Abijah's Fifteen Minutes of Fame

Kevin DeYoung

READ : a:1:{i:0;a:1:{i:1;s:29:”2 Chronicles 13:1–14:1″;}}

Judah turned and saw that they were being attacked at both front and rear. Then they cried out to the Lord. (v. 14 NIV)

The account of Abijah’s life in 1 Kings 15 is brief and bleak. But the picture in 2 Chronicles is longer and more positive. The two accounts are not contradictory, just written for a different purpose. Kings wants to show how the exiles got into the mess they’re in. Chronicles does the same, but also wants to point a way out.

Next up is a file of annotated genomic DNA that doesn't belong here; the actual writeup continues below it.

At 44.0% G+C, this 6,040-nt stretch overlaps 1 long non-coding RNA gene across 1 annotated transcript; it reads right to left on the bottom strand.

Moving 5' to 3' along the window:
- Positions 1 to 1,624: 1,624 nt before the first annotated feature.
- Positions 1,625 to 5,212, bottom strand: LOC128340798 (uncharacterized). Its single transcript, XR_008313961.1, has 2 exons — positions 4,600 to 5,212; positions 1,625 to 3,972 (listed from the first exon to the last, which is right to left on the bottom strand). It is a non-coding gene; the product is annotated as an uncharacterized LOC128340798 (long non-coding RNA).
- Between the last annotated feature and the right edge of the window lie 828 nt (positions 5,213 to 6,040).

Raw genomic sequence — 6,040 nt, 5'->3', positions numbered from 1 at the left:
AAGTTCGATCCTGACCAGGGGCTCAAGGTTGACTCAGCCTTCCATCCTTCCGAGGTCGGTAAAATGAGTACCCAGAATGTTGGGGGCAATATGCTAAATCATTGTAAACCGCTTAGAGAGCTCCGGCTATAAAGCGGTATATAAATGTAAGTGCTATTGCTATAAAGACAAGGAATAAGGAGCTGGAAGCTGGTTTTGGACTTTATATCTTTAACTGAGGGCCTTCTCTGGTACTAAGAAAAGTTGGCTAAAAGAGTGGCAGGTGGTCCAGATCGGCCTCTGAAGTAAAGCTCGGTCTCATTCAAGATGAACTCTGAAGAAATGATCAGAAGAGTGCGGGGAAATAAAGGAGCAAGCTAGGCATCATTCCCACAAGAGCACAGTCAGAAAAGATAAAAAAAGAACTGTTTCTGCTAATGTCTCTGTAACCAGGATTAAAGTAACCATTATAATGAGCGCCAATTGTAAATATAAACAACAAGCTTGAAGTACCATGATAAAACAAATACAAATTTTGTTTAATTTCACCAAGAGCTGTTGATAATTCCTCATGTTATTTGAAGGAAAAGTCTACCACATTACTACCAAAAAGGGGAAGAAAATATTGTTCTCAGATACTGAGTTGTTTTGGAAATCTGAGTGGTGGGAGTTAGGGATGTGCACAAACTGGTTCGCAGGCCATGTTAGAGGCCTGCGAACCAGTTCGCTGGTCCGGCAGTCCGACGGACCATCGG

Israel and Judah were at war, and it was not a fair fight. Jeroboam, king of Israel, had an army twice the size of Abijah, king of Judah. But Abijah believed in more than numbers. He believed that God was on his side and would fight for Judah because they had not forsaken the Lord as Israel had done.

But the battle was not going Judah’s way. They were attacked and ambushed on all sides. Then came the turning point: they cried out to the Lord for help (v. 14). God wants us to feel weak. He sometimes allows us to be attacked from front and rear so that we will see our inability and complete dependence upon him. He wants us to cry out to him, so he can win the victory and get the glory.

PRAYER

We have not because we ask not. We need your help, Lord. Amen.